Greenhouse gas reduction targets could have a chilling effect on new investment and plant expansions
California manufacturers face extremely high operating costs in the state, nearly 30% above the national average. In order to remain competitive, they have become the most productive and efficient manufacturers in the world. That means they produce more goods, with less inputs, including energy, than any other region. In this way, they are already helping to limit greenhouse gas emissions. Regulations that would cap existing emissions and force purchasing of emission credits would limit growth of manufacturers in the future. Competition is global, and adding new costs in California is not an option. California could lose high-paying, high-benefit manufacturing jobs to other, less restrictive, states or countries. Policies to address global issues should be the purview of the federal government. This would ensure that California companies are not disadvantaged compared to other companies in other states who do not have to comply with California rules. The federal government is also in the position to coordinate targets, compliance enforcement and regulations with other countries to protect the national economy. Concerns about regulations on manufacturers that could arise to meet the targets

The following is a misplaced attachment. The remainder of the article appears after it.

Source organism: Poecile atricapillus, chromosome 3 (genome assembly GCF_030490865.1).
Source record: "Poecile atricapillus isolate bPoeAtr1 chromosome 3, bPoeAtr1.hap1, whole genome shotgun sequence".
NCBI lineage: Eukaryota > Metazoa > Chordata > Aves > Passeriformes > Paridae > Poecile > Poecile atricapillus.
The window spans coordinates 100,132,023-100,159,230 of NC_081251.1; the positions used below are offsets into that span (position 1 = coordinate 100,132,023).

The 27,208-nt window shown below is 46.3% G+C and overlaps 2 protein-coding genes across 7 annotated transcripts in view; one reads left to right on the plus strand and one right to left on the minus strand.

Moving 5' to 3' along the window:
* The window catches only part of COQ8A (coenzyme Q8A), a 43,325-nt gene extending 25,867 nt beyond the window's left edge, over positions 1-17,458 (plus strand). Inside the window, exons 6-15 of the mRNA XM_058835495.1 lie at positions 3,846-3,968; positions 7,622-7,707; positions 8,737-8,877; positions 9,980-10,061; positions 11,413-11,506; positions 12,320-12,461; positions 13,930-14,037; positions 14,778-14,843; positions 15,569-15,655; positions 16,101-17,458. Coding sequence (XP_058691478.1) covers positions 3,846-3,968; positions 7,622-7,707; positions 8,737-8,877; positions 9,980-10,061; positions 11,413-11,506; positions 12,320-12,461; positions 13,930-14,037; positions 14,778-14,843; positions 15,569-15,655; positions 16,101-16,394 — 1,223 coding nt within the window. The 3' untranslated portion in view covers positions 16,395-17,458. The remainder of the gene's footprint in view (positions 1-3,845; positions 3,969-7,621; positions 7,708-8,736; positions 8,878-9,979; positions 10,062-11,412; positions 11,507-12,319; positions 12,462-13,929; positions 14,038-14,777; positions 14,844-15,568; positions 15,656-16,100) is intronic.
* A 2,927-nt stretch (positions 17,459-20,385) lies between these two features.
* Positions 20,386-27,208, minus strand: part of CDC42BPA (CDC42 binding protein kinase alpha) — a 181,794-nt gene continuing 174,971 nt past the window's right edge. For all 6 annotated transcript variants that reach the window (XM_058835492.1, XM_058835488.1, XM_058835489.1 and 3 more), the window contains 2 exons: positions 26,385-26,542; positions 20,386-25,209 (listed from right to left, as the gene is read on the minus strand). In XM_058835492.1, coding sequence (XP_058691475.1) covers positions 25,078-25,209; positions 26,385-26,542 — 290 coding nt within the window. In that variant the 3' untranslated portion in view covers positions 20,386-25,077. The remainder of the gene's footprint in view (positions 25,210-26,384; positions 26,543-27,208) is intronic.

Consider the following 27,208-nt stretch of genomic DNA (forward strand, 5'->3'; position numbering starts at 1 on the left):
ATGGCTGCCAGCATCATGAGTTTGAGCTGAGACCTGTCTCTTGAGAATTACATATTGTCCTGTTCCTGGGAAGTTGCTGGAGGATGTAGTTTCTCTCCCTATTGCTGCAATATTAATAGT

CMTA Greenhouse Gas Emissions Principles 1.GHG programs must be structured to maintain a healthy economy in California and ensure the competitiveness of the states businesses. 2.Encourage energy conservation and efficiency 3.Support increased development, generation and use of cost-effective low GHG energy sources 4.Encourage investment in low GHG impact technology 5.Promote flexible, voluntary and incentive-based approaches to GHG reductions 6.Use staged approach to implementation
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